De-Risking CCS

Carbon capture and storage (CCS) is gaining attention on a national and global scale, in large part due to the November 2021 passage of the Bipartisan Infrastructure Law, which allocated $12.1 billion in federal funds to CCS as part of the national effort to achieve President Biden’s decarbonization goals. This was part of the larger climate package because scientists across the globe agree that efforts to prevent the rapid warming of the Earth due to excessive carbon dioxide (CO2) buildup in the atmosphere will not be successful without CCS. As a result, commercial-scale CO2 sources that want to develop CCS projects face risk in many parts of developing, permitting, and executing a project.

This new exposure for the technology, components of which have been in use for nearly a century and a half, along with increased regulation around the emissions of CO2, has brought with it significant interest by industry in including CCS into their business portfolios. But while those who have worked in the CCS space, or with the technology, for decades know it to be a proven technology with the potential to stem some of the worst effects from climate change, those who are just learning about the technology – and who are being asked to commit resources to finance or ensure CCS projects – still have a lot of questions. Some of the key gaps in the critical path toward CCS deployment are the technical gaps that have not been sufficiently studied. Those wishing to explore CCS will need to be aware of risks associated with development of an integrated CCS program, especially with a series of sequential phases of development: Integrated CCS Pre-Feasibility, Storage Complex Feasibility, Site Characterization, and Permitting and Construction.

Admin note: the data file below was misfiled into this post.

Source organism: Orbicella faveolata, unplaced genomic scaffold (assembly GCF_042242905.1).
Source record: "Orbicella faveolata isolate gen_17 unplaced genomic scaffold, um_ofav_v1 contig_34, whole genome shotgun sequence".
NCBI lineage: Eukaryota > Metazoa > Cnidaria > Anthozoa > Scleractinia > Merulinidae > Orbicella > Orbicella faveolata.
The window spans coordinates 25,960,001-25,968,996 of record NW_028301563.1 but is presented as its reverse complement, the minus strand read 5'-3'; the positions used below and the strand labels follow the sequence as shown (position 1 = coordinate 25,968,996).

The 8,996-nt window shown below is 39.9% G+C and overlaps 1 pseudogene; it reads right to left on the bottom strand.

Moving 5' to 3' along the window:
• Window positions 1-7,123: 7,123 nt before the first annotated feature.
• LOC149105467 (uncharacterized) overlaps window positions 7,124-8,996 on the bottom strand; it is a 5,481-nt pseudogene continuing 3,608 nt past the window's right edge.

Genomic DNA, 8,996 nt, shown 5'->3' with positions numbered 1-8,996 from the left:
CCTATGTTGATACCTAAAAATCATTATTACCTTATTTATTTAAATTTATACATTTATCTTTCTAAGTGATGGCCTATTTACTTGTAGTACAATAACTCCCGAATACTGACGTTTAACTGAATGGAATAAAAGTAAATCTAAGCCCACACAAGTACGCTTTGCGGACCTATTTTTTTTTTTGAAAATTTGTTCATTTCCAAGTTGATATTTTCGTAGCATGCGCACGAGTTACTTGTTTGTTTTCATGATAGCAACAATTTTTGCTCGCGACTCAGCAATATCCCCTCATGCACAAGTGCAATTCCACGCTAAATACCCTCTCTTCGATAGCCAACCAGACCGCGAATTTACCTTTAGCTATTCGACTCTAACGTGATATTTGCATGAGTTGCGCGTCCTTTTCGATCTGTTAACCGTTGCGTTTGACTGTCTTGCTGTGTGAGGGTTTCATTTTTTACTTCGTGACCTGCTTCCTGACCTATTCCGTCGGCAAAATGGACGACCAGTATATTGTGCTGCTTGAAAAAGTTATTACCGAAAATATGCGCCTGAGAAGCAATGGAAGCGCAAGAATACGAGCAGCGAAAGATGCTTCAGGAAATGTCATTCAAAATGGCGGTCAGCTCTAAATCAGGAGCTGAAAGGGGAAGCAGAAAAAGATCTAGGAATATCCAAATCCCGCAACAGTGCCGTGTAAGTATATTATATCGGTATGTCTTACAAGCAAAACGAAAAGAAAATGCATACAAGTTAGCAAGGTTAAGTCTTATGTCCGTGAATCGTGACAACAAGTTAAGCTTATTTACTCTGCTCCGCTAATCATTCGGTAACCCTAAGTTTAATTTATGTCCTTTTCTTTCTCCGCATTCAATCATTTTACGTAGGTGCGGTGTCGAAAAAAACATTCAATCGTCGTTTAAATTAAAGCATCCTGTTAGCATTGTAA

Join Battelle and USEA as they release their FY22 Report assisting stakeholders address these risks.


Jared Hawkins

Research Scientist

Michael Moore

Program Director
United States Energy Association